July 21, 2012
It’s been nearly eight months since I last posted here! A lot has happened in that time, and believe me, I’ve missed blogging. I’m not sure I can even pretend this post is the harbinger of a comeback; I’m still doing all of the things that took me away from here last winter, and until that’s over, I’m not sure I’ll be blogging regularly.
What are those things? Well, I’m getting more involved locally. And like I mentioned ages and ages ago, I’ve been on YALSA’s Amazing Audiobooks for Young Adults committee, and as of February, I’ve been chairing it. I also took over as member manager of The Hub last summer and I’ve been spending a lot of time on that as well. I started reviewing for School Library Journal. I think those are probably where most of my time is going — and as of the beginning of this month, I also have more hours at work! I’m still not quite full time, but I’m getting there, and there are so many things that have happened at work that I’ve wanted to tell you about but just haven’t made the time to write up. The things I do with YALSA seem to feed back into my work, and the things I do at work inspire new connections and conversations on Twitter, and then I see those people involved with YALSA and think to make new connections. I’ve definitely been busy, and it feels good! And while I miss blogging, I’m kind of enjoying just putting my head down and working. That feels really good.
So the more involved I get with YALSA — beyond committee work, I’ve also been on a taskforce, organized the speed networking session at Annual this year, and helped write up a proposal [pdf] that the YALSA Board form a task force to monitor what’s going on with ebooks and help YALSA create resources about ebooks for its members — the more involved I want to get and the more I want to learn about the organization and help make it better.
One of the things I’ve been thinking about recently is member involvement in divisions and in ALA as a whole. In addition to the “do more/want to do more” feedback loop, I’m also finding that I care more about elections as I get to know YALSA and its members better. After the last round of elections, I started gathering data on voter turnout for ALA elections. I wanted to know which divisions had good turnout, how voter turnout has changed over time, and if there were any trends I could pick out that might indicate what factors lead to high voter turnout among ALA and division members.
First, comparative turnout between divisions:
(In this chart and throughout this post, ALA voter turnout isn’t the overall turnout for all members; it’s how many members voted for Council and President of ALA–it’s engagement or investment in Big ALA, if you will.)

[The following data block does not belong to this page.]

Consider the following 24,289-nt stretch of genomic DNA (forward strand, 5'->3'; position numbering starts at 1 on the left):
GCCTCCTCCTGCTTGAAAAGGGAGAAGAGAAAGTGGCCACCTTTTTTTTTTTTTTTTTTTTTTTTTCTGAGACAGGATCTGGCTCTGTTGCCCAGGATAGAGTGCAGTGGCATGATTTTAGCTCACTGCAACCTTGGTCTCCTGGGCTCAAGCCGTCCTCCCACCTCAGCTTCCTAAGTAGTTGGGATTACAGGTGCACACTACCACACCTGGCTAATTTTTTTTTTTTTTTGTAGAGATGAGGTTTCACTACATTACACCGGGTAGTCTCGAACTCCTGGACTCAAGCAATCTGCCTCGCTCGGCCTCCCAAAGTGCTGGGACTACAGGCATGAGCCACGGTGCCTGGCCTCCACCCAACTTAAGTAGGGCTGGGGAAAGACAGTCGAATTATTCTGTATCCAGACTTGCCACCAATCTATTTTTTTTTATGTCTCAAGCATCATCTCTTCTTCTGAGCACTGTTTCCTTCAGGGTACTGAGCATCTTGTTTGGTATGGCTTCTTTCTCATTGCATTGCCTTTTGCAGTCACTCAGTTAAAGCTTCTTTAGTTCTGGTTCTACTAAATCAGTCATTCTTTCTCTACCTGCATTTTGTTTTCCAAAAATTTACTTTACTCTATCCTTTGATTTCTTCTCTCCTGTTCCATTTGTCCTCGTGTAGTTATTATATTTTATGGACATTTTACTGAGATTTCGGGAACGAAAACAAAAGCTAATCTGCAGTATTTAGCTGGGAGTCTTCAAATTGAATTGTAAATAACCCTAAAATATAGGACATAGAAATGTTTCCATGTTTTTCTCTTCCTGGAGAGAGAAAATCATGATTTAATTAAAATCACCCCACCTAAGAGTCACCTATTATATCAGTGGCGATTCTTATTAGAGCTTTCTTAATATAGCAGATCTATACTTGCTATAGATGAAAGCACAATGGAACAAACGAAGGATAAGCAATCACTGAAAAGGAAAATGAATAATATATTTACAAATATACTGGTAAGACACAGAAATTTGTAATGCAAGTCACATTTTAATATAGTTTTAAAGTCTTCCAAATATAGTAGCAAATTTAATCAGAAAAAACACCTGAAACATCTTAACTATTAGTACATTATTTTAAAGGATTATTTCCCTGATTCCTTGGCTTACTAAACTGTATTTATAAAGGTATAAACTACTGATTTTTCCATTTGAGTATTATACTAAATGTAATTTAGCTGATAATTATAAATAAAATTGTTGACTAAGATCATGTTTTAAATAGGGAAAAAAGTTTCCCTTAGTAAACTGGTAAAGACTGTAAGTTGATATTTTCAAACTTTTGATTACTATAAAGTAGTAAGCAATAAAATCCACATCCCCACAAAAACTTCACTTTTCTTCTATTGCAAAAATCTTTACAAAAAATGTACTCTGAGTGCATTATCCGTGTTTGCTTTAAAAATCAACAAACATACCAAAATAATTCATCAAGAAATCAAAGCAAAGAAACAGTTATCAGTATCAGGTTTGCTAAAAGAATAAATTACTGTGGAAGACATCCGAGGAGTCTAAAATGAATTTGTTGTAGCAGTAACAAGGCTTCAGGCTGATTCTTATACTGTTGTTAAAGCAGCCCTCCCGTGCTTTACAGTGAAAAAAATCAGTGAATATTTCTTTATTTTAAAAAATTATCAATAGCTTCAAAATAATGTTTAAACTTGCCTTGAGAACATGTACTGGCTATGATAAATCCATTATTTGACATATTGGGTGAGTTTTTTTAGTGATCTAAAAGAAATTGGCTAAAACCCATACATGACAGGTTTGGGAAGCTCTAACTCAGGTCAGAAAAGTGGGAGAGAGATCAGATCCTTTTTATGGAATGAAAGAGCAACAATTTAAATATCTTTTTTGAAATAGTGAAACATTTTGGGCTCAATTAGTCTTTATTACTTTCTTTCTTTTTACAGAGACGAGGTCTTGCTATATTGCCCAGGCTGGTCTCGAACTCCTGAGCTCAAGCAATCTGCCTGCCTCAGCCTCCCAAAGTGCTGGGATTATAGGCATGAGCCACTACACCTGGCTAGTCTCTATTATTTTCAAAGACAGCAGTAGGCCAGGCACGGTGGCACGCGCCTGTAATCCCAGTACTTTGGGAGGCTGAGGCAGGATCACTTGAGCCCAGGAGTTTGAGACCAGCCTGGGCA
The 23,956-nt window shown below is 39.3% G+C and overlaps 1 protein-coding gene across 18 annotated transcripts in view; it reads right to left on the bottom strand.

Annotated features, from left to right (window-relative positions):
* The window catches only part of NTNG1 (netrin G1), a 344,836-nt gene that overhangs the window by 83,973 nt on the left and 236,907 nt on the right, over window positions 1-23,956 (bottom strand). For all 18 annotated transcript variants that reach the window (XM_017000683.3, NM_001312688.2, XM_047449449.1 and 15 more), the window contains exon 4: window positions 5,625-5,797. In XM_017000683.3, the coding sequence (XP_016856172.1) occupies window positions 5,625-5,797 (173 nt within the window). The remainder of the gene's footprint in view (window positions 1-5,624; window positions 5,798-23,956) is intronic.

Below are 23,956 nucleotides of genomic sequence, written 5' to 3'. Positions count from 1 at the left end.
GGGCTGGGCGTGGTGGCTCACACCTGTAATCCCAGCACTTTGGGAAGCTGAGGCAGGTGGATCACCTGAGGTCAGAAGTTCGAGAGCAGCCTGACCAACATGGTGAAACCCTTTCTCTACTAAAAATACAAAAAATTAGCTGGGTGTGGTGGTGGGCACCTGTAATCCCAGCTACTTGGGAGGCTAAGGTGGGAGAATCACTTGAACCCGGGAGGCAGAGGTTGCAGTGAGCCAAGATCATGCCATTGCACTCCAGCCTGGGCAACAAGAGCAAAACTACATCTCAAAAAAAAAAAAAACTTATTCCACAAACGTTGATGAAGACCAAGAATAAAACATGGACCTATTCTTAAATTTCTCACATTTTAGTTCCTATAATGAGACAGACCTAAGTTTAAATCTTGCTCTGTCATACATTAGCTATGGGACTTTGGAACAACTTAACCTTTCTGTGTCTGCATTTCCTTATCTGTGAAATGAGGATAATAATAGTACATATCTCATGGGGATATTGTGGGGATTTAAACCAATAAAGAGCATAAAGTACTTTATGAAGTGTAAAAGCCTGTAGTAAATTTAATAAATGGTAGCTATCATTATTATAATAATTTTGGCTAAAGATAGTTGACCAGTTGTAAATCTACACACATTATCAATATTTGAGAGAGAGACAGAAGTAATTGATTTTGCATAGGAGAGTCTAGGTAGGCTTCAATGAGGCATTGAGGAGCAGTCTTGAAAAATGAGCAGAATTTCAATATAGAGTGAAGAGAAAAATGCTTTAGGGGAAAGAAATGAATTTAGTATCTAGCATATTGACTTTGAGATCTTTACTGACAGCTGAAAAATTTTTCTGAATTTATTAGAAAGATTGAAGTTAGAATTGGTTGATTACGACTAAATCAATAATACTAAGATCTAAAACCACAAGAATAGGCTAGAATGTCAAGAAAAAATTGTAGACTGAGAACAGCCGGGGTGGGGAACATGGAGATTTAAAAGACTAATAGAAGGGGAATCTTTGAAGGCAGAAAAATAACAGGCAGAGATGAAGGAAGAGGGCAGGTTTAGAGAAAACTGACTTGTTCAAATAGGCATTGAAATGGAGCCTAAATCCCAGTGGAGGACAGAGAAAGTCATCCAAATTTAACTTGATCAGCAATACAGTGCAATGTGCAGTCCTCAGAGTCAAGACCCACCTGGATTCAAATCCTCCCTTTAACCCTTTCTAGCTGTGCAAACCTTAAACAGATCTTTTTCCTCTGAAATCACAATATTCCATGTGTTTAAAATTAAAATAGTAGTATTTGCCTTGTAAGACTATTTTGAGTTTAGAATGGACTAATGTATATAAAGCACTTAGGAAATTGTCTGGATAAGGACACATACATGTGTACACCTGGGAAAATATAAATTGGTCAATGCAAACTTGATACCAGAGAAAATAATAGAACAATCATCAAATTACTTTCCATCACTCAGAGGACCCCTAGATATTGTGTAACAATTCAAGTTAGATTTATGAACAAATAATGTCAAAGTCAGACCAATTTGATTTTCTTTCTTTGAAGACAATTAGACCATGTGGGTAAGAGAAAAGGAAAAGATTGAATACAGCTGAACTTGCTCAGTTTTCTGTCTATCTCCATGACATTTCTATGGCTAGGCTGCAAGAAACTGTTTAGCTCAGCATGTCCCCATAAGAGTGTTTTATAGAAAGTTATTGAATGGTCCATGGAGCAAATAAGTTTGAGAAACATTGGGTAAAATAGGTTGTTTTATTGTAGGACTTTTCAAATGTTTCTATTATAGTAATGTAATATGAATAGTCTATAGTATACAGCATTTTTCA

The obvious outliers here are ALTAFF and ASCLA, but they’re also the smallest divisions, so each vote counts for more. Everything else is fairly close, but I’d kind of like to sit down with someone at LLAMA and ALSC and find out what their secrets are, too.
The first thing I wanted to know was if division size mattered. Would being in a tiny division make people feel more attached and more interested in what happened? Would they be more likely to vote because they personally knew the candidates? Would being in a large division feel impersonal, or would a larger division offer more opportunities to get involved and get to know other members, increasing people’s feelings of investment in the outcome of elections?
Basically, size doesn’t matter. The two smallest divisions, ASCLA and ALTAFF, have seemingly very high and very low voter turnout, but I’m not sure that says much, since each vote counts for a higher percentage with them. Everything else is pretty squashed into the middle, and the largest division, ACRL, is at the exact midpoint. I suppose we might say that being a small division either really hurts or really helps, and being in the middle means you’re going to wind up in the middle. It could be worth having a conversation about how organizational culture differs between ASCLA and ALTAFF to see if there’s anything interesting there.
And since I work in a public library with teens, I also wanted to see how the youth divisions and PLA compared.
For the most part, voter turnout for AASL, ALSC, YALSA, and PLA are better than for Big ALA. And look, 2012 seems to have reversed that downward trend! What’s made people feel more invested in the outcome of elections? Is AASL turnout so high because now-President-Elect Barbara Stripling was an AASL member? (Did she drive the vote, or did the vote drive her?) Why is ALSC doing so comparatively well? What secrets can we learn from them?
Anecdotally, I’m under the impression that ALSC members tend to be older and YALSA members tend to be younger; among the general US population, older people are more likely to vote than younger people. Is that true here? Is that true across all divisions? (I’d love to see a scatterplot of average age of a member in each division vs. voter turnout for that division.) Are there other demographic factors that matter? Is there a way we can measure member engagement (percentage of members who are on committees, task forces, and so on) vs. voter turnout for each division? What other factors influence whether or not you vote?
Data for this post came from a variety of sources. Division membership stats and ALA membership stats are from ALA’s website and are supplemented with 2011 data provided via email by Ron Jankowski, the Membership Director. Voter turnout data was provided via email by JoAnne Kempf, the Director of the Office of ALA Governance. I’d be happy to provide data to anyone else who’s interested.
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